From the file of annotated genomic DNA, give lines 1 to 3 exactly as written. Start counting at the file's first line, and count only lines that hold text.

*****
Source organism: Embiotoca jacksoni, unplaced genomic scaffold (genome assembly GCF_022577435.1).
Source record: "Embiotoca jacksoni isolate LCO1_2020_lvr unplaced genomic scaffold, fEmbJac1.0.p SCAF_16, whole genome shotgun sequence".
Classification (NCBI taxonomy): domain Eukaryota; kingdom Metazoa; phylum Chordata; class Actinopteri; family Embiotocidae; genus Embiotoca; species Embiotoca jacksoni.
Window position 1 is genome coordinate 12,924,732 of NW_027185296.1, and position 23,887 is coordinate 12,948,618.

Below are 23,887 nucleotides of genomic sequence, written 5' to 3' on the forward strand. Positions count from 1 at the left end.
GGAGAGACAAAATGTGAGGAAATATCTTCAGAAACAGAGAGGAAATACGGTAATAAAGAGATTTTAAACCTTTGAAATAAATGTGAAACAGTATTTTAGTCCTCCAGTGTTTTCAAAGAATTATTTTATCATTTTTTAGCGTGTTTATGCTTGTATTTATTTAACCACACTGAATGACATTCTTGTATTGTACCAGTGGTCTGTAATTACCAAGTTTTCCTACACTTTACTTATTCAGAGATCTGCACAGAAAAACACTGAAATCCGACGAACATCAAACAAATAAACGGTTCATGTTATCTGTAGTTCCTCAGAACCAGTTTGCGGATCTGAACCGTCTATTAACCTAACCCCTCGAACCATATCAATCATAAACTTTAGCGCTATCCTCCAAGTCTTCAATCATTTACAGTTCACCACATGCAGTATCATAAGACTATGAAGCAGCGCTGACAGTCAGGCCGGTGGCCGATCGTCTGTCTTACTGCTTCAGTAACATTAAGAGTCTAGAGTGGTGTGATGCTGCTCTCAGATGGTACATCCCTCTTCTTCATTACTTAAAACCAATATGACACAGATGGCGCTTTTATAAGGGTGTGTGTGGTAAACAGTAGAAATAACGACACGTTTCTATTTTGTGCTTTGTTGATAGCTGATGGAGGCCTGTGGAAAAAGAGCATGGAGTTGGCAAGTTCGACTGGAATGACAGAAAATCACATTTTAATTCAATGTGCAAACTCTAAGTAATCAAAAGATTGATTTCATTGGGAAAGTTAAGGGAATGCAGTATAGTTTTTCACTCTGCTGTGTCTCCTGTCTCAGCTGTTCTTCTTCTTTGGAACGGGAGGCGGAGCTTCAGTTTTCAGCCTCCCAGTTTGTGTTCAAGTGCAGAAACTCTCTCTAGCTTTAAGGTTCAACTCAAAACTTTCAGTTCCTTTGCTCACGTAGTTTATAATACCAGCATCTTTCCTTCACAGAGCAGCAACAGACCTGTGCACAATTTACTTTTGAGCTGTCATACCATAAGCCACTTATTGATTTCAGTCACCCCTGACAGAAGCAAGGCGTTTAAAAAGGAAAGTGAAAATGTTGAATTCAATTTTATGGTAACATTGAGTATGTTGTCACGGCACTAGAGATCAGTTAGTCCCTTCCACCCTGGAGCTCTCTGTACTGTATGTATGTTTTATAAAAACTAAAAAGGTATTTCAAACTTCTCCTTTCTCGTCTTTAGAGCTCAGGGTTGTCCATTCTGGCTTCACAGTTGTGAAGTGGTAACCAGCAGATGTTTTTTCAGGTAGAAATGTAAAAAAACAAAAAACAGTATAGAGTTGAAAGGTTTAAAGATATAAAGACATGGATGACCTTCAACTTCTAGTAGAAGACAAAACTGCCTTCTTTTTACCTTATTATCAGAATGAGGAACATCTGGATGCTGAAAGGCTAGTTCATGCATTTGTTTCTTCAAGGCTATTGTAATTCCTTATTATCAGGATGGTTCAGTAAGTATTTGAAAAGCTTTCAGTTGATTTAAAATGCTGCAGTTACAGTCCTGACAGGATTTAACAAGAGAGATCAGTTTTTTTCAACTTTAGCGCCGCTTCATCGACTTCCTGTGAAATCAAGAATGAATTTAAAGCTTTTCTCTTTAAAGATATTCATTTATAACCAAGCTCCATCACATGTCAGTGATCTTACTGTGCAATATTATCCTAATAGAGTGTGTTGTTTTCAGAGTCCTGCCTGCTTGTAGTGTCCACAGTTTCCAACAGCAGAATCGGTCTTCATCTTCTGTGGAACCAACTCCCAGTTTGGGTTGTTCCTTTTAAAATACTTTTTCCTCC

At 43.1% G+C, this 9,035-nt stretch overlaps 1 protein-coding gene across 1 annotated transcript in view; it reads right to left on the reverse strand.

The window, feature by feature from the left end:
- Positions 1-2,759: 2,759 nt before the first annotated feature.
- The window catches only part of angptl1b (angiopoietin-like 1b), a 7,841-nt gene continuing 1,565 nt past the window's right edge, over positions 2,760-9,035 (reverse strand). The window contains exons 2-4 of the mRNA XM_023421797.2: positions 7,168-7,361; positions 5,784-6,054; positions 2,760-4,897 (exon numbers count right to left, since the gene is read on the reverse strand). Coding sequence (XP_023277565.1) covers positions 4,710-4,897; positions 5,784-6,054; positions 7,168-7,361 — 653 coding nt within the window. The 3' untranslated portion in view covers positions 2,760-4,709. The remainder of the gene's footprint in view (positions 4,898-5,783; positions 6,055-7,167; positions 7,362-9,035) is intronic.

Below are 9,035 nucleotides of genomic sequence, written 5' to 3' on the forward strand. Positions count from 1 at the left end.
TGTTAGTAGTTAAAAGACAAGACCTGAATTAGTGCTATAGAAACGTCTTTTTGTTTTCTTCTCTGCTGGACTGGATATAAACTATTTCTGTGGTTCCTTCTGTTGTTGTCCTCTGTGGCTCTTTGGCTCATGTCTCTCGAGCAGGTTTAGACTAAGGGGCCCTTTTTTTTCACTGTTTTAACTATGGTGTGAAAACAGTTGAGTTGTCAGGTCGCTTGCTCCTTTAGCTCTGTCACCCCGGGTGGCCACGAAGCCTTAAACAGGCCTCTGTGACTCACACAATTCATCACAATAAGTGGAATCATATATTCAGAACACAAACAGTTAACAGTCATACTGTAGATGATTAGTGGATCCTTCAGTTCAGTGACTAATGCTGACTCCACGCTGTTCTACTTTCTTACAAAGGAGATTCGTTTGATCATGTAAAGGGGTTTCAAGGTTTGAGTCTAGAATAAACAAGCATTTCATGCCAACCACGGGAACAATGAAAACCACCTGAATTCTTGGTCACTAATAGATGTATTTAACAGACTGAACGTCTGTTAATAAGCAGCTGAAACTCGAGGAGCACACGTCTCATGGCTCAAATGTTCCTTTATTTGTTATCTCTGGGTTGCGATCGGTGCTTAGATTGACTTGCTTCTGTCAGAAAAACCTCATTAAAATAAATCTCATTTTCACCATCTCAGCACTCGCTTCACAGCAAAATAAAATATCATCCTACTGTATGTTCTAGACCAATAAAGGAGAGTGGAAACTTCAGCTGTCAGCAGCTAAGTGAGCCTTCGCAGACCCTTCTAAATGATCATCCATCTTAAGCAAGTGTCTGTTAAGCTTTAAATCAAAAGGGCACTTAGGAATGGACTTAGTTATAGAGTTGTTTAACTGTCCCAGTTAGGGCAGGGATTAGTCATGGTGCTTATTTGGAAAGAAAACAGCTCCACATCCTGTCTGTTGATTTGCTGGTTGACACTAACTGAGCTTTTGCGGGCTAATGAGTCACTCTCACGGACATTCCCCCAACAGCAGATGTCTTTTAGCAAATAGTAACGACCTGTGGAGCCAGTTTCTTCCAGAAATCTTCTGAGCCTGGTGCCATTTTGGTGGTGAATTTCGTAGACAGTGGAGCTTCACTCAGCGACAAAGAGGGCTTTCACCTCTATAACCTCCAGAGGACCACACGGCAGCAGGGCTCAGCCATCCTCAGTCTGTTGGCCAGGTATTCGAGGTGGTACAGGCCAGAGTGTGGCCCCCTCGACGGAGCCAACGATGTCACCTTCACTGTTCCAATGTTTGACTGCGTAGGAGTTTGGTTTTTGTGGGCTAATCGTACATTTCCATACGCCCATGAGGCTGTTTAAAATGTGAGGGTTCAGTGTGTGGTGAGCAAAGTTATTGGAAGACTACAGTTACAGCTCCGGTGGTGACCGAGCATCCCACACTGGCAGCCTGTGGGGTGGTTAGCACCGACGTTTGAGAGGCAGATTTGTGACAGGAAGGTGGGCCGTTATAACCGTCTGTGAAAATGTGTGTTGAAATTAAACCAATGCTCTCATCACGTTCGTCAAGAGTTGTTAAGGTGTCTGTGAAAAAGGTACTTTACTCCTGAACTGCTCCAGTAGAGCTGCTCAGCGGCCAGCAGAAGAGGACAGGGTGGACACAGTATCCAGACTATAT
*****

Source organism: Embiotoca jacksoni, unplaced genomic scaffold (genome assembly GCF_022577435.1).
Source record: "Embiotoca jacksoni isolate LCO1_2020_lvr unplaced genomic scaffold, fEmbJac1.0.p SCAF_16, whole genome shotgun sequence".
Classification (NCBI taxonomy): domain Eukaryota; kingdom Metazoa; phylum Chordata; class Actinopteri; family Embiotocidae; genus Embiotoca; species Embiotoca jacksoni.